The Center for Audit Quality has released findings from a collaborative effort by members of the public company auditing profession to field test certain aspects of the Public Company Accounting Oversight Board’s auditor’s reporting model proposal.

Public company accounting firms of various sizes participated in the field-testing initiative. The report includes first-hand observations about the effects of the proposal for changing the format of audit reports, along with perspectives on the time and effort that may be involved in implementation.

The field testing of proposals related to reporing on Critical Audit Matters, or CAMs, included 51 companies representing different industries and market capitalizations. Testing of the proposed Other Information standard included 15 companies, and additional input from five audit partners.

The CAQ found that explicitly including materiality relative to the financial statements as a factor to be considered in the determination of critical audit matters, or CAMs, may help to narrow the population of potential CAMs. Field testing revealed that the number of CAMs identified varied significantly from engagement to engagement, with the number of potential CAMs per issuer ranging from one to 45, while the number of actual CAMs per issuer ranged from zero to eight.

Focusing the source for CAMs on only those matters communicated to the audit committee may be more effective and efficient. Audit engagement teams considered the population of matters included from all sources identified in the proposal and indicated that 98 percent of the CAMs identified during the course of field testing were previously communicated to the audit committee.

Additional clarification regarding how an auditor would effectively communicate those factors that were most important to the determination that a matter was a CAM in the auditor’s report may be helpful to promote consistent application of the final standard.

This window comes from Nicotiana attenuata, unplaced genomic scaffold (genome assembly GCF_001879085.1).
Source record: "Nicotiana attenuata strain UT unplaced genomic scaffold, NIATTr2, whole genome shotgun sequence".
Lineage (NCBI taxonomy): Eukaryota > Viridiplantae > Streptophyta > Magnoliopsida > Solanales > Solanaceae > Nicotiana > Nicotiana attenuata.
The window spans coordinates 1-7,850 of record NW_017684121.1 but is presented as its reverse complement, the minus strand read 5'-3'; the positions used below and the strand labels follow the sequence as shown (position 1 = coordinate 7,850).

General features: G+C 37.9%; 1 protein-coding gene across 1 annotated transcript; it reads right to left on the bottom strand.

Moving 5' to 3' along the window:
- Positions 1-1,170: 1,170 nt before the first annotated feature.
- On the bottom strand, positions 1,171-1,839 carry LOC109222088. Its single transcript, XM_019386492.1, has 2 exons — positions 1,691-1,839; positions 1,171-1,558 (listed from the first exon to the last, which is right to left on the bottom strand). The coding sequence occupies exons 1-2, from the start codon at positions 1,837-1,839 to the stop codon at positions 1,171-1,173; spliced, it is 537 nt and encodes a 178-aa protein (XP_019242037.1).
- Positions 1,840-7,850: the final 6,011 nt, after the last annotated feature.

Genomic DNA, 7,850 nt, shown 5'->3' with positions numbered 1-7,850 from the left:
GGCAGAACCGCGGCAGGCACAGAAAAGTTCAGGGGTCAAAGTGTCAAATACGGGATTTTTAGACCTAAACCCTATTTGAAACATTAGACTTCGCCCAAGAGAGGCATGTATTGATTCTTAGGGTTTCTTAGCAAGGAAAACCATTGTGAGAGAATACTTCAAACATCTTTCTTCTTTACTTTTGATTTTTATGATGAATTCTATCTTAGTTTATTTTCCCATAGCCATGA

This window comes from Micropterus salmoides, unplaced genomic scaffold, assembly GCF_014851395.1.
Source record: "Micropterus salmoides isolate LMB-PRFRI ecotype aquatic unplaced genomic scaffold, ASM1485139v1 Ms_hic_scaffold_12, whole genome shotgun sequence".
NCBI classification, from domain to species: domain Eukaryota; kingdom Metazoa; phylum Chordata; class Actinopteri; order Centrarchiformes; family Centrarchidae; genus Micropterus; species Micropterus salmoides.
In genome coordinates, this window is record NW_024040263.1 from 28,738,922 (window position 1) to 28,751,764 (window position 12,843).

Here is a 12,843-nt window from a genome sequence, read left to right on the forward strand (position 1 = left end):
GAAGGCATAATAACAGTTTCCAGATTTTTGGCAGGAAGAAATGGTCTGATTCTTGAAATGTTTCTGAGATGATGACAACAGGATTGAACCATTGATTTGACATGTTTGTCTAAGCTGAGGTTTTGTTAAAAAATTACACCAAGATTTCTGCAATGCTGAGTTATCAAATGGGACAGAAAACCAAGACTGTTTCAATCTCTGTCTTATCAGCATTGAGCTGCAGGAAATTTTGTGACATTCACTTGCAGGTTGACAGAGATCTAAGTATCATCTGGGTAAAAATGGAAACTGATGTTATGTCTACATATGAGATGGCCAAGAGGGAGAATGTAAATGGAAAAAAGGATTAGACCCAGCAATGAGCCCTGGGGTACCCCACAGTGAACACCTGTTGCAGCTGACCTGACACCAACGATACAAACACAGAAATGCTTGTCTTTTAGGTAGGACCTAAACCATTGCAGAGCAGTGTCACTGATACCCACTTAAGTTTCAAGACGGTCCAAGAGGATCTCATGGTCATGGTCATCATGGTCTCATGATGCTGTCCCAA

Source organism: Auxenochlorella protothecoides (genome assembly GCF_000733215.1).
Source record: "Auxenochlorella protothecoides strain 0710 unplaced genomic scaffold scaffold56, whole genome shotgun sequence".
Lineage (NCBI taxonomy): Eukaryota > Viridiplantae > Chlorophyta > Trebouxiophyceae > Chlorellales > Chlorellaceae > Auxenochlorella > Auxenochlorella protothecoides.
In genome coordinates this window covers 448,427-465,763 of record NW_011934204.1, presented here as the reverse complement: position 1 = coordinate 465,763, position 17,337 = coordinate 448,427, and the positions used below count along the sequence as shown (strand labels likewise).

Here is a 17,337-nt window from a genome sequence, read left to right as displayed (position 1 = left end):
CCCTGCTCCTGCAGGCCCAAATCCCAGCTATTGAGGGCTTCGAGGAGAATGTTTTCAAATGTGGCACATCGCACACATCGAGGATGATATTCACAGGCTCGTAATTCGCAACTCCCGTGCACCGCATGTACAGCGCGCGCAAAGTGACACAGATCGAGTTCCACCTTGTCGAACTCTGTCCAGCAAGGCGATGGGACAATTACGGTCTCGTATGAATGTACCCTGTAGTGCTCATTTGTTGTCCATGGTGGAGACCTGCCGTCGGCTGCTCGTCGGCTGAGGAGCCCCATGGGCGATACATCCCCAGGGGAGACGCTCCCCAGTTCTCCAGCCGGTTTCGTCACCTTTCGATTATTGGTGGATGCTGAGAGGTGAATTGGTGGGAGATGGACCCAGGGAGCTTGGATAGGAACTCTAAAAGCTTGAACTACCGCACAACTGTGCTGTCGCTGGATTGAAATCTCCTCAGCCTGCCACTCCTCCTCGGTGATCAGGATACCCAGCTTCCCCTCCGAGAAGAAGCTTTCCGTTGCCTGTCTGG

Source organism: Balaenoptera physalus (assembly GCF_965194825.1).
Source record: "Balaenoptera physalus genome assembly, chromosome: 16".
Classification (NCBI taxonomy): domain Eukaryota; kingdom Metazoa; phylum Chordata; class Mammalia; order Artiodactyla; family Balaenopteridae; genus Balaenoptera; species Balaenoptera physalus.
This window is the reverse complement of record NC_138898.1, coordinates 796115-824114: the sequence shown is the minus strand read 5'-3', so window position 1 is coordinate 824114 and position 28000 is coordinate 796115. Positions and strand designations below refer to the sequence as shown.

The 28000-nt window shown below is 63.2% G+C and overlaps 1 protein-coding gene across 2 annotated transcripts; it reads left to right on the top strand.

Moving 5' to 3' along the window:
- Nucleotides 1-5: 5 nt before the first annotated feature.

Further consideration by the PCAOB of the requirement for documentation of matters considered to be a potential CAM that were determined not to be a CAM would help to promote consistent application.

With respect to the Other Information part of the PCAOB proposal, the scope of responsibility (that is, the procedures to be performed) of the auditor was not clear to the audit engagement teams. Several of the accounting firms participating in the field testing expressed concern about the ambiguity of the information that may be included in the scope of OI.

“The CAQ continues to support the PCAOB’s efforts to update the auditor's reporting model,” said CAQ executive director Cindy Fornelli in a statement. “We hope observations from the profession’s field-testing initiative can provide valuable insights to the PCAOB as it contemplates next steps in this important effort.”

The testing was conducted in a retrospective environment, as opposed to a “live” audit environment, which made it difficult to assess the audit effort that would be required under the proposal.

“Changes to the auditor’s reporting model will have significant impacts on issuers, investors, auditors, and the markets,” Fornelli added. “The CAQ believes that certain enhancements would make the PCAOB proposal more practical and better aligned with the Board’s stated objectives. We thank the board for its consideration and encourage the PCAOB and others to conduct additional testing and examination of the proposals. Additionally, we applaud the PCAOB for its deliberative and thoughtful approach to such an important project.”